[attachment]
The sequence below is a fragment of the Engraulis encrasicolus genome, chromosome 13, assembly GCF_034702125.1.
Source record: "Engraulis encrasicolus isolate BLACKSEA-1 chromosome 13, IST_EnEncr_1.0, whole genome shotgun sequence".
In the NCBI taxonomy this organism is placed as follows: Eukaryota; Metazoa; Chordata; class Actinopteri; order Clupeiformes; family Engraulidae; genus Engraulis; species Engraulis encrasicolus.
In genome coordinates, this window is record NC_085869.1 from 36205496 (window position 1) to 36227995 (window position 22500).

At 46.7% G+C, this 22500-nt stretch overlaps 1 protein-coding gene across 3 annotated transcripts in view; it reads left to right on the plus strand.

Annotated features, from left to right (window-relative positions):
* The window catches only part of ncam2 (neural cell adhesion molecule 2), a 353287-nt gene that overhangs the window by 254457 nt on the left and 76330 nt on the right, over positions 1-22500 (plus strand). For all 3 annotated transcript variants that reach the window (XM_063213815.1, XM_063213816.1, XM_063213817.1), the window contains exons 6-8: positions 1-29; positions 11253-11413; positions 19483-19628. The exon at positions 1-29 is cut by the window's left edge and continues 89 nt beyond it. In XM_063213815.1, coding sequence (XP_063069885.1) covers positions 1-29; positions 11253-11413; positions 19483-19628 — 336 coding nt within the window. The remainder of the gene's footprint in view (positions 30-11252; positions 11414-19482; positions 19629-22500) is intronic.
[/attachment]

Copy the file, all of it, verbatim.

The sequence below is a fragment of the Engraulis encrasicolus genome, chromosome 13, assembly GCF_034702125.1.
Source record: "Engraulis encrasicolus isolate BLACKSEA-1 chromosome 13, IST_EnEncr_1.0, whole genome shotgun sequence".
In the NCBI taxonomy this organism is placed as follows: Eukaryota; Metazoa; Chordata; class Actinopteri; order Clupeiformes; family Engraulidae; genus Engraulis; species Engraulis encrasicolus.
In genome coordinates, this window is record NC_085869.1 from 36205496 (window position 1) to 36227995 (window position 22500).

At 46.7% G+C, this 22500-nt stretch overlaps 1 protein-coding gene across 3 annotated transcripts in view; it reads left to right on the plus strand.

Annotated features, from left to right (window-relative positions):
* The window catches only part of ncam2 (neural cell adhesion molecule 2), a 353287-nt gene that overhangs the window by 254457 nt on the left and 76330 nt on the right, over positions 1-22500 (plus strand). For all 3 annotated transcript variants that reach the window (XM_063213815.1, XM_063213816.1, XM_063213817.1), the window contains exons 6-8: positions 1-29; positions 11253-11413; positions 19483-19628. The exon at positions 1-29 is cut by the window's left edge and continues 89 nt beyond it. In XM_063213815.1, coding sequence (XP_063069885.1) covers positions 1-29; positions 11253-11413; positions 19483-19628 — 336 coding nt within the window. The remainder of the gene's footprint in view (positions 30-11252; positions 11414-19482; positions 19629-22500) is intronic.